For what it’s worth I do think there is an interesting film in here about the nature of fate and choice. Who hasn’t struggled over a difficult choice in their life? Puzzled over which route to take, who to settle down with, career decisions etc. What if we could play out these decisions to the nth degree (in a much better way than Next see my blog about spoilers). Isn't that the best way of making an informed the decision, a sort of live action pros and cons list. Perhaps that’s what Nemo has done, played out every decision to the absolute end. Whether that’s death, happiness, a loveless marriage or whatever he knows and can decide. Isn’t that all we want from life, to make the best decisions for ourselves and our loved ones.

Overall I’d recommend this film purely because I commend its very existence. It may not always work, the whole space short story I could’ve done without, but watch it and then watch it again and come to your own conclusions. It's confusing but in a good way, not like the Box which is confusing in a crap way!  

There was an alternate version of this blog in which I take the completely opposite view point in, Nemo kind of way I weighed it up and decided against it

What did you think of the film?


  1. hahaha..... is definitely diff, which is exactly why i love it. def not a mainstream film and clearly, one of my fav movies.

  2. What about the gnostic themes of this movie?

  3. It's sad that this amazing film was so poorly marketed and ended up so commercially unsuccessful and, as a result, so few people are even aware of its existence.

    Movies can makes us think (try to make sense of the story) and movies can makes us feel (empathize with the characters' predicaments). It's a rare film that can manage to effectively achieve both.

    It's true that Mr Nobody is a challenge to make sense of, even compared to other films that employ nonlinear storytelling tactics.

    If you've seen it but are still struggling with putting the pieces together, consider this an attempt at an interpretation:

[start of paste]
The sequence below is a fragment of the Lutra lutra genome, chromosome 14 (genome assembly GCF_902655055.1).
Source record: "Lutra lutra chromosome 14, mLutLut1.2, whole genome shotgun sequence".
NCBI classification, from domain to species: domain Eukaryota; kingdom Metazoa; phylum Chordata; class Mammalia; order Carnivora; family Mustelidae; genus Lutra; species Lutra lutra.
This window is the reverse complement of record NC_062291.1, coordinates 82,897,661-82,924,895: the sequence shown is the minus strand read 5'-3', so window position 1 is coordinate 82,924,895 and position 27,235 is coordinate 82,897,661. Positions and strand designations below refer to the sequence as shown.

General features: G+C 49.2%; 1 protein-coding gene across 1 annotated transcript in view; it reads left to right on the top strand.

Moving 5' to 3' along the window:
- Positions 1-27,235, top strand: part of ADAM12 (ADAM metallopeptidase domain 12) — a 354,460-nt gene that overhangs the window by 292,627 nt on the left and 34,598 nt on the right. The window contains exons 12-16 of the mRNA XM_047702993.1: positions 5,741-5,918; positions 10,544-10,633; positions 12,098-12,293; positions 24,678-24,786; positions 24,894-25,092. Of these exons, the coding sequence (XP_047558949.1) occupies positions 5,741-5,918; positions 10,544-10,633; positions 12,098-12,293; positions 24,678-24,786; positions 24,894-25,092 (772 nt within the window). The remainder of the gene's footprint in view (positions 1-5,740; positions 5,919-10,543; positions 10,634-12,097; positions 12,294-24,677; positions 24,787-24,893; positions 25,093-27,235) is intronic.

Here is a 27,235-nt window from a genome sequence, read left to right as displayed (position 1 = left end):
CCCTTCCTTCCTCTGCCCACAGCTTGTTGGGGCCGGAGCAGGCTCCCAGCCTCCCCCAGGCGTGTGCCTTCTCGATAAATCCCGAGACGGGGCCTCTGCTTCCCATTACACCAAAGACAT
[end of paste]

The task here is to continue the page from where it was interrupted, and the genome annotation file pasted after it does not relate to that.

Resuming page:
[spoiler warning]

    The multiple branches of a life story that we see in most of the movie are the dream of a younger Nemo (though it's hard to tell what age: 9? 15? 34?) of how his future life might unfold. The 2092 future doesn't exist yet (as the 118-year-old Nemo himself tells the interviewer at some point near the ending) except in Nemo's dreams or in his imagination.

    Just like an unfinished chess game's possible multiple future developments co-exist simultaneously in the chess player's mind before he/she makes a move, so do young Nemo's possible future life stories co-exist (in his dream(s)?) simultaneously before a crucial decision is made.

    The multiple possible life stories keep on branching and branching, but in this film they are woven into three distinct threads. In one of them, Nemo ends up marrying a girl who loves someone else. In another thread, he ends up marrying a girl he doesn't love. And then there's a thread in which Nemo and the girl are completely in love with each other. But the trouble is: in this thread, circumstances conspire, time and again, to prevent them from living together happily.

    As Nemo dreams of his life's possible future paths and his life's ending, he is trying to understand which of the three women is his true love. When he gets to the final answer, "Anna", he exclaims: "This is the happiest day of my life!", and then -- in a way -- time starts rolling all the way back to the point(s) where the crucial decision(s) is/are made.